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Sonoma County Gazette
Buddy Guy

My Kind of Guy

Mar 2, 2018
by Robert Feuer


Buddy Guy, born George Guy in 1936, had a Louisiana childhood with his sharecropper parents, receiving grade school learning in an old three-classroom Baptist church. The family couldn’t afford a radio. Not many people had access to a guitar. Guy’s only exposure to one occurred annually at Christmas, when a guitarist would come to his father’s house. Eventually, Guy constructed a two-stringed instrument from household objects, including his mother’s hairpins.

“I wanted to do something a country kid didn’t do,” he said in our 2013 phone interview, an honor for me. “I didn’t ever think I was gonna be successful. I didn’t learn nothin’ from the book, and nothin’ from school. I got it from someone else,” he said, talking about “copping licks” from the great guitar players of that era.

Moving to Chicago in 1957, he signed with Chess Records for a ten-year stint, backing up Muddy Waters, Koko Taylor, Little Walter, and Howlin’ Wolf.

During the 1960s heyday of blues/rock, Guy connected with popular players likeEric Clapton andJeff Beck. He said he doesn’t know why. “I was just makin’ records behind Muddy. I didn’t have no hit records.” People like Clapton and Beck, both of whom he got to know personally, were listening to Guy’s guitar behind the major blues artists of the time. “I was just havin’ fun in the studio with those guys and that blessing came to me from above somewhere.”

Jimi Hendrix followed him around with a reel to reel tape recorder and once canceled one of his own performances to see Guy play. “I didn’t know who the hell he was,” Guy said. Eventually, during Hendrix’ last years, they had conversations and jammed together on stage.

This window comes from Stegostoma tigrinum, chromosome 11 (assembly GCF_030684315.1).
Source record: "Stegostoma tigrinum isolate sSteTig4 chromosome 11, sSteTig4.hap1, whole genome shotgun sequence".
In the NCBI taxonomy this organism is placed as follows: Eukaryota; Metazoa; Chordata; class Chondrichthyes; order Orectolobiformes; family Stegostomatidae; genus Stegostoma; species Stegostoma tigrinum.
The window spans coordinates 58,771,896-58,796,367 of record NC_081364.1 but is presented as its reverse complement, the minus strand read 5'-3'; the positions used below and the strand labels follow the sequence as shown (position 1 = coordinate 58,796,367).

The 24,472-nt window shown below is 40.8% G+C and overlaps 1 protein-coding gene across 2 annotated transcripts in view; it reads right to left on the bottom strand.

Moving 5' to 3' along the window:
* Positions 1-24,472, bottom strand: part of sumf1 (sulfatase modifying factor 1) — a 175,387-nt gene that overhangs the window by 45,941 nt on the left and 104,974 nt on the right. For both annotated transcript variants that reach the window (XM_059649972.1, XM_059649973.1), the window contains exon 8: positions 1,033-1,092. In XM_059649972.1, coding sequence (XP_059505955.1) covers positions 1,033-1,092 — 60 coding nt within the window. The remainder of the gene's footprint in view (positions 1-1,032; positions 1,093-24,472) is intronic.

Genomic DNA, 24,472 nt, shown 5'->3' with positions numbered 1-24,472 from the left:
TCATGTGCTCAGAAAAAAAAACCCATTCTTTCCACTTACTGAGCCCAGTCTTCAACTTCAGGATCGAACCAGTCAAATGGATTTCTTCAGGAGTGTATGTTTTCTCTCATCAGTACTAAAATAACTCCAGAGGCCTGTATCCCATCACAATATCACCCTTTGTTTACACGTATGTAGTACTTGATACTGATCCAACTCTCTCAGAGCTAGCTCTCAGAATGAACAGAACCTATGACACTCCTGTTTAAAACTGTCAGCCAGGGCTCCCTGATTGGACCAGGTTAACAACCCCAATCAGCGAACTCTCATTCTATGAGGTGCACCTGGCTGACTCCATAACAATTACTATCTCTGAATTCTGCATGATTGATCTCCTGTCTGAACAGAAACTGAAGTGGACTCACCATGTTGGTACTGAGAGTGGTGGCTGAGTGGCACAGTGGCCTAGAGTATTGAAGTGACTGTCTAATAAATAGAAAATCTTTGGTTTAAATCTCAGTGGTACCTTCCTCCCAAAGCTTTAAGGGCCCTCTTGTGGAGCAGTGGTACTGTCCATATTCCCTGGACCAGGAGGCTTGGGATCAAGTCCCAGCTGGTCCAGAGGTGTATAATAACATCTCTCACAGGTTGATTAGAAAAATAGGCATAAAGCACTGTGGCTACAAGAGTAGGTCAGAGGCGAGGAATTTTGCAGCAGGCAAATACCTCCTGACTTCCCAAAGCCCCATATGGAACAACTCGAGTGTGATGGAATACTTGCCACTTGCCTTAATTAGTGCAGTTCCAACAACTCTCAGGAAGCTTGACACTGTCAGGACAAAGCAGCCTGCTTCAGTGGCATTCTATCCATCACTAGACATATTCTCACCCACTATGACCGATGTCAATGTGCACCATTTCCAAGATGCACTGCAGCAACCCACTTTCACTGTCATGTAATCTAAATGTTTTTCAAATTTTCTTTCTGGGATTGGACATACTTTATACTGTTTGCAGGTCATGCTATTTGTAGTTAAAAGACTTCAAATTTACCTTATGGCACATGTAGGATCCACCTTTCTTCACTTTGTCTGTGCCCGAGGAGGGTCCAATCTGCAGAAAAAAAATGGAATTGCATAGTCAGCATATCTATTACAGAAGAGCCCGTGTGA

But, Guy said, he never let that go to his head. “People look at you like you’re supernatural, but I’m still the little boy who used to pick cotton from sunup to sundown and didn’t know who Muddy Waters was until I was 17.”

Guy’s accomplishments include six Grammys, 28 Blues Music Awards, induction into the Rock & Roll Hall of Fame, the Kennedy Center Honors, and the Presidential National Medal of Arts. Rolling Stone magazine lists him at #23 among all-time great guitarists.

Sixty years past Louisiana, Guy isn’t done yet. Motivating much of what he does now is what he calls “keepin’ them blues alive.” He feels that the blues tradition is being lost, saying “It’s very scary.”

He disagrees with people who say the blues is too sad, claiming they don’t understand it. “Whenever we go play, there’s lots of smiling faces.”

Guy, honored in a performance at the White House for President Obama in 2012, said “Coming from pickin’ cotton in a cotton sack to pickin’ guitar in the White House. What else can you ask for?” Of all his honors, “The White House is the one I never dreamed of. This is gonna carry me the rest of my life.”

Buddy Guy appears Mar. 18 at theLuther Burbank Center for the Arts


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